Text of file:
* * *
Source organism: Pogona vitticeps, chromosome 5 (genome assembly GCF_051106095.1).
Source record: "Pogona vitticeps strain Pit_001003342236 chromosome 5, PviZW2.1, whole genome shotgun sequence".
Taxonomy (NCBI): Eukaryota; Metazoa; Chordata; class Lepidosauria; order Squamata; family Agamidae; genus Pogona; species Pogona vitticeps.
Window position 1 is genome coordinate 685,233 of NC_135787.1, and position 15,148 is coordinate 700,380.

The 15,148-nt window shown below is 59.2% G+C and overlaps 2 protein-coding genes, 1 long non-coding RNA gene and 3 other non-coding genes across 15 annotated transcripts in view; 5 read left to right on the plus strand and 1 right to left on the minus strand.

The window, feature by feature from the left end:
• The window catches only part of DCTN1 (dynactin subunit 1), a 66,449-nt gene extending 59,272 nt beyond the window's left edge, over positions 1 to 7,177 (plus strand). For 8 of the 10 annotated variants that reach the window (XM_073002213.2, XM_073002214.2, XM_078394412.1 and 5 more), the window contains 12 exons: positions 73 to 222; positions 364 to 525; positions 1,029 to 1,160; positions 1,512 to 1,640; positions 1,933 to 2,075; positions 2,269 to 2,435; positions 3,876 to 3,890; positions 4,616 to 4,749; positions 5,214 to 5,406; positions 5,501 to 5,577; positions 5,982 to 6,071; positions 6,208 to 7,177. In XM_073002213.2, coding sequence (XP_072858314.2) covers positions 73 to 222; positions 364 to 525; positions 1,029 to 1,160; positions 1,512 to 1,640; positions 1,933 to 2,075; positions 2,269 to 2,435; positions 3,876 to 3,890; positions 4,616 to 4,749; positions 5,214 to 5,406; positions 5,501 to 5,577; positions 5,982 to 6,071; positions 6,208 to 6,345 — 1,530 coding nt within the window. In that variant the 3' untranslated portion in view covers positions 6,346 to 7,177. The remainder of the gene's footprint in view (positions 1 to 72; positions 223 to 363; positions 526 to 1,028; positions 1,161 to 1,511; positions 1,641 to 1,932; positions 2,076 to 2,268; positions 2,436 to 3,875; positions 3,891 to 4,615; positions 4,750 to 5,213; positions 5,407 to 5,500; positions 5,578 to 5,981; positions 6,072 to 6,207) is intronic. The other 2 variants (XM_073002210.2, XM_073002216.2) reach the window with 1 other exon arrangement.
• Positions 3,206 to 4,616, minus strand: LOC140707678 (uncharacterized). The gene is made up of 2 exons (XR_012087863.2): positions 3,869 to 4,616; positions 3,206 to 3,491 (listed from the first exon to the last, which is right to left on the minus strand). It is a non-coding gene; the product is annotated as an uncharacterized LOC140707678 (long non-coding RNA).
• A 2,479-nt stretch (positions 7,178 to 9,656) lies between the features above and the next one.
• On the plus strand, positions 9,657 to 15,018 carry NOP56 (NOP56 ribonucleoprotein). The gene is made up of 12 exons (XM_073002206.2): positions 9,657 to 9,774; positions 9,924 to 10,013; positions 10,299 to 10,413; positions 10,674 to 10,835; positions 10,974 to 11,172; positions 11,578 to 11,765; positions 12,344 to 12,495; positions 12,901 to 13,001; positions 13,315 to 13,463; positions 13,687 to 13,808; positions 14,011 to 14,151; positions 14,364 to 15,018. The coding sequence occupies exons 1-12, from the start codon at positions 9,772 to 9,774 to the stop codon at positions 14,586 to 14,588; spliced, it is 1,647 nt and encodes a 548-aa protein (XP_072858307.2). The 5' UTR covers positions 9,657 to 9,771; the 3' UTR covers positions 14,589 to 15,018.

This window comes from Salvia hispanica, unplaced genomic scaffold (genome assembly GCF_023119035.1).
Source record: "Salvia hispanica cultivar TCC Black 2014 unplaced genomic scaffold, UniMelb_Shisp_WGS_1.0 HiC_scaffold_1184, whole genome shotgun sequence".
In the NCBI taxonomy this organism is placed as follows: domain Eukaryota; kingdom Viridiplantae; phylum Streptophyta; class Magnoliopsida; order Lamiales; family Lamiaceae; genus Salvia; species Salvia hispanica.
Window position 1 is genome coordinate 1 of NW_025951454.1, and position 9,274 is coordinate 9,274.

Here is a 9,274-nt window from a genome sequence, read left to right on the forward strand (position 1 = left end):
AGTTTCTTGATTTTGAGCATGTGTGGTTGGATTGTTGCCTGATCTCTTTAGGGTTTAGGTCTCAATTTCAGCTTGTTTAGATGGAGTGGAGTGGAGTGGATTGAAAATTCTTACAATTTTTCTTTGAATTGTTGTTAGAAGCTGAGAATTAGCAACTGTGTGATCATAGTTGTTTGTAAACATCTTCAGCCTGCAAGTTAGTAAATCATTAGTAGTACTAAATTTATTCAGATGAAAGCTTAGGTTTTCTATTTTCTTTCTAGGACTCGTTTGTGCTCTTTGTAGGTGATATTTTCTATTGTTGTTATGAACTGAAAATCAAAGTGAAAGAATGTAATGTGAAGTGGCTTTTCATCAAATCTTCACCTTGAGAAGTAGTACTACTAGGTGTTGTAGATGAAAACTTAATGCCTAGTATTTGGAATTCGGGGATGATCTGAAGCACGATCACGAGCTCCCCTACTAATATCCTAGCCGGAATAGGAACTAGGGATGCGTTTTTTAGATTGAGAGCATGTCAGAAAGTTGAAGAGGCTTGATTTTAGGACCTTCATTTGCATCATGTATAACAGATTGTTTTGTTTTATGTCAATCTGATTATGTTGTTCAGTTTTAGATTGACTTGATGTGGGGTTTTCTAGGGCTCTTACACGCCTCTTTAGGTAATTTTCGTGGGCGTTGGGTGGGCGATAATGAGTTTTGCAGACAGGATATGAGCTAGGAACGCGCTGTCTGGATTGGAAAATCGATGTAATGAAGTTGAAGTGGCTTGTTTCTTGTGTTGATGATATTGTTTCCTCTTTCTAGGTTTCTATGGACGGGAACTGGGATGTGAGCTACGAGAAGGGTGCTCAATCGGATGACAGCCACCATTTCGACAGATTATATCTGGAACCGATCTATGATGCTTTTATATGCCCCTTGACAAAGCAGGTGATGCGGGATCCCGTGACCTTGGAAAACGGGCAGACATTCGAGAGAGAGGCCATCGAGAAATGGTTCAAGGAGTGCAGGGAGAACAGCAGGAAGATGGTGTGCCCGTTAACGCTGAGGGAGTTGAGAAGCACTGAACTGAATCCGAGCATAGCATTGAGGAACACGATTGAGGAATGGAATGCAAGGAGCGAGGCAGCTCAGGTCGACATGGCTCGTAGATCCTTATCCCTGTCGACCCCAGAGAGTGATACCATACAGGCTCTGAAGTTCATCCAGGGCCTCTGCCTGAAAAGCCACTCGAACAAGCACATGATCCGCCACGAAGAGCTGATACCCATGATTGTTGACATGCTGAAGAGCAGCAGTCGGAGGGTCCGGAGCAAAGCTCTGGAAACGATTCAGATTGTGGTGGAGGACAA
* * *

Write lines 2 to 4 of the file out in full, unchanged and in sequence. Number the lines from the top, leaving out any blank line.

Source record: "Pogona vitticeps strain Pit_001003342236 chromosome 5, PviZW2.1, whole genome shotgun sequence".
Taxonomy (NCBI): Eukaryota; Metazoa; Chordata; class Lepidosauria; order Squamata; family Agamidae; genus Pogona; species Pogona vitticeps.
Window position 1 is genome coordinate 685,233 of NC_135787.1, and position 15,148 is coordinate 700,380.